No Mow May

The Revd Writes...

As a child, in summer months, I remember going on long drives with my father and him occasionally having to pull over into a layby because visibility had become so poor as a result of insects being squashed against the windscreen. He would grumble about the plague of creepy crawlies and flying things that had meant us having to stop to wash the window because it was too unsafe to drive. I can still hear him telling me that of all the creatures on the planet the insects would outlive everything else. He believed they were indestructible. How wrong he was. Over the last twenty years, flying insects have declined by 60% in the UK. As an adult, I have never had to stop my car to clear the windscreen of dead flies.

Overuse of pesticides and the loss of habitat has impacted heavily on the decline of insect life. We have yet to fully understand the consequences of climate change, but what we do know is that biodiversity is under threat and that what threatens biodiversity threatens all of us. Bugs matter. They matter because they are a primary link in helping everything else that grows to flourish. Put very simply, without bees and other insect pollinators our capacity to grow the variety of food that we do would seriously diminish.

Christian teaching has always emphasised the importance of good stewardship. Almighty God has given the human race the capacity to take responsibility for good husbandry, ensuring that the planet is cared for in such a way as to be a blessing to everyone and all living things. The need to care for creation is now more than ever at the forefront of our thinking as we have come to appreciate the importance of each one of us striving to do our best to care for our planet home.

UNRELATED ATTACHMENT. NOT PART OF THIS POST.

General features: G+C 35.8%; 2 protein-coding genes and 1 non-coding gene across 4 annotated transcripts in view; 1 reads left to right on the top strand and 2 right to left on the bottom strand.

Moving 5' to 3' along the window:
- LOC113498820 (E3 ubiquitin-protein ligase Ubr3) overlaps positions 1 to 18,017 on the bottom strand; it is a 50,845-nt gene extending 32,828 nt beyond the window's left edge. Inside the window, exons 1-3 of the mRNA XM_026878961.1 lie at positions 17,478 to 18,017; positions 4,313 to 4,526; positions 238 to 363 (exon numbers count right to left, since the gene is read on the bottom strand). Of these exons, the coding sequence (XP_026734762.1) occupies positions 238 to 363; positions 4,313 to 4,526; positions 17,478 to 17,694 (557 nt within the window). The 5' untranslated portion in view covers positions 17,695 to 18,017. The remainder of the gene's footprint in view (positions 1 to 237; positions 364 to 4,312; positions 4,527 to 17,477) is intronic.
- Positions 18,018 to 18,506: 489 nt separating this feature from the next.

Since the 1930s Britain has lost 97% of its wildflower meadows. In 2014 a UK charity that promotes wildflowers, plants and fungi, Plantlife came up with the idea of encouraging people to stop mowing their lawns throughout the month of May by way of helping to redress the balance. 'No Mow May' has now become a national movement with more than a million participants helping to give bees and butterflies some much-needed habitat space in backyards and front gardens. It's a good cause that anyone with a garden can share in. Even leaving a small corner or the edges of a lawn uncut for four weeks can make a significant difference, providing a rich food source for insects. And what’'s good for insects is good for us. You can find out more online at

Bugs matter. Let's do our best to look after them!

God Bless


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